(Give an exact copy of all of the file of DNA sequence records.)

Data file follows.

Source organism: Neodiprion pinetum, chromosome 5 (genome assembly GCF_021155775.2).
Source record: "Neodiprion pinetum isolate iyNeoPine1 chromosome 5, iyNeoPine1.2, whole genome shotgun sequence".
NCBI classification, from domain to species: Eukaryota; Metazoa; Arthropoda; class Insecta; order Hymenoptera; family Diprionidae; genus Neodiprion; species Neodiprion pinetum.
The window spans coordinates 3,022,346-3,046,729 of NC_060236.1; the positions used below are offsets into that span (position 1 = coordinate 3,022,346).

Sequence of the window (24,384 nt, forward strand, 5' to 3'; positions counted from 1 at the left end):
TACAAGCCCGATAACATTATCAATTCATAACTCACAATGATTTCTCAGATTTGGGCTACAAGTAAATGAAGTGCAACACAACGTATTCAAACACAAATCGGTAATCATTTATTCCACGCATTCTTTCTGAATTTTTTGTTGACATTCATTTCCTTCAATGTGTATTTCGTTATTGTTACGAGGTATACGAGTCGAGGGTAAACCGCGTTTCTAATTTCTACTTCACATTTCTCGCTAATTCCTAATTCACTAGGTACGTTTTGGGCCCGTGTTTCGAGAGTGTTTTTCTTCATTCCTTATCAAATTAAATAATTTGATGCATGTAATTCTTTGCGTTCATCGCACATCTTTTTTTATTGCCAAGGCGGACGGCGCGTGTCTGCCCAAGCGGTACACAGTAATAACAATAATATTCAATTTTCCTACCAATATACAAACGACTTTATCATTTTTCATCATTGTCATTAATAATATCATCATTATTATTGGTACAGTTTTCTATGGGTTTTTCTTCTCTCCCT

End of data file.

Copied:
Source organism: Neodiprion pinetum, chromosome 5 (genome assembly GCF_021155775.2).
Source record: "Neodiprion pinetum isolate iyNeoPine1 chromosome 5, iyNeoPine1.2, whole genome shotgun sequence".
NCBI classification, from domain to species: Eukaryota; Metazoa; Arthropoda; class Insecta; order Hymenoptera; family Diprionidae; genus Neodiprion; species Neodiprion pinetum.
The window spans coordinates 3,022,346-3,046,729 of NC_060236.1; the positions used below are offsets into that span (position 1 = coordinate 3,022,346).

Sequence of the window (24,384 nt, forward strand, 5' to 3'; positions counted from 1 at the left end):
TACAAGCCCGATAACATTATCAATTCATAACTCACAATGATTTCTCAGATTTGGGCTACAAGTAAATGAAGTGCAACACAACGTATTCAAACACAAATCGGTAATCATTTATTCCACGCATTCTTTCTGAATTTTTTGTTGACATTCATTTCCTTCAATGTGTATTTCGTTATTGTTACGAGGTATACGAGTCGAGGGTAAACCGCGTTTCTAATTTCTACTTCACATTTCTCGCTAATTCCTAATTCACTAGGTACGTTTTGGGCCCGTGTTTCGAGAGTGTTTTTCTTCATTCCTTATCAAATTAAATAATTTGATGCATGTAATTCTTTGCGTTCATCGCACATCTTTTTTTATTGCCAAGGCGGACGGCGCGTGTCTGCCCAAGCGGTACACAGTAATAACAATAATATTCAATTTTCCTACCAATATACAAACGACTTTATCATTTTTCATCATTGTCATTAATAATATCATCATTATTATTGGTACAGTTTTCTATGGGTTTTTCTTCTCTCCCT